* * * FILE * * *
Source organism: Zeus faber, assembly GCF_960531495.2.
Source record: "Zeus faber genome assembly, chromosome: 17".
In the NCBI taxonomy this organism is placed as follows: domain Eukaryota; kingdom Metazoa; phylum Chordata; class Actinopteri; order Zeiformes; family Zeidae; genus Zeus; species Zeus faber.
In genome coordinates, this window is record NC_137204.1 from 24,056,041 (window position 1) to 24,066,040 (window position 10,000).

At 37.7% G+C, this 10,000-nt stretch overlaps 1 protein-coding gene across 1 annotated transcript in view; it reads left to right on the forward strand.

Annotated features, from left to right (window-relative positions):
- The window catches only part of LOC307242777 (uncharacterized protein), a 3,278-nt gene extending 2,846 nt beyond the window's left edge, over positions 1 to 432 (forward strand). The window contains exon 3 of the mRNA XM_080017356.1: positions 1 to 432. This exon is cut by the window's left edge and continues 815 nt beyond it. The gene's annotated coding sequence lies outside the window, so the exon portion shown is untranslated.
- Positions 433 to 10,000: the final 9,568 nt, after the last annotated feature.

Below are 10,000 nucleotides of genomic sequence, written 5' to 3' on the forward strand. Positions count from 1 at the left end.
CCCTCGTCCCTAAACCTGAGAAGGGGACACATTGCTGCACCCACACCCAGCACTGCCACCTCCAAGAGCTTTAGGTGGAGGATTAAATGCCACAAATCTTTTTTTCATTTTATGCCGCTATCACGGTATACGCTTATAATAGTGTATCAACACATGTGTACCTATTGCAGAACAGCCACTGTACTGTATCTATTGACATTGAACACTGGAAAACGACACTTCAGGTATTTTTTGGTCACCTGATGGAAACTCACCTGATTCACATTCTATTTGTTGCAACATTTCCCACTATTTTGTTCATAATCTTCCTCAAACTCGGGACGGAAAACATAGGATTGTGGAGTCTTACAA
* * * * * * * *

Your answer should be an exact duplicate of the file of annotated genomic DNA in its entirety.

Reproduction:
Source organism: Zeus faber, assembly GCF_960531495.2.
Source record: "Zeus faber genome assembly, chromosome: 17".
In the NCBI taxonomy this organism is placed as follows: domain Eukaryota; kingdom Metazoa; phylum Chordata; class Actinopteri; order Zeiformes; family Zeidae; genus Zeus; species Zeus faber.
In genome coordinates, this window is record NC_137204.1 from 24,056,041 (window position 1) to 24,066,040 (window position 10,000).

At 37.7% G+C, this 10,000-nt stretch overlaps 1 protein-coding gene across 1 annotated transcript in view; it reads left to right on the forward strand.

Annotated features, from left to right (window-relative positions):
- The window catches only part of LOC307242777 (uncharacterized protein), a 3,278-nt gene extending 2,846 nt beyond the window's left edge, over positions 1 to 432 (forward strand). The window contains exon 3 of the mRNA XM_080017356.1: positions 1 to 432. This exon is cut by the window's left edge and continues 815 nt beyond it. The gene's annotated coding sequence lies outside the window, so the exon portion shown is untranslated.
- Positions 433 to 10,000: the final 9,568 nt, after the last annotated feature.

Below are 10,000 nucleotides of genomic sequence, written 5' to 3' on the forward strand. Positions count from 1 at the left end.
CCCTCGTCCCTAAACCTGAGAAGGGGACACATTGCTGCACCCACACCCAGCACTGCCACCTCCAAGAGCTTTAGGTGGAGGATTAAATGCCACAAATCTTTTTTTCATTTTATGCCGCTATCACGGTATACGCTTATAATAGTGTATCAACACATGTGTACCTATTGCAGAACAGCCACTGTACTGTATCTATTGACATTGAACACTGGAAAACGACACTTCAGGTATTTTTTGGTCACCTGATGGAAACTCACCTGATTCACATTCTATTTGTTGCAACATTTCCCACTATTTTGTTCATAATCTTCCTCAAACTCGGGACGGAAAACATAGGATTGTGGAGTCTTACAA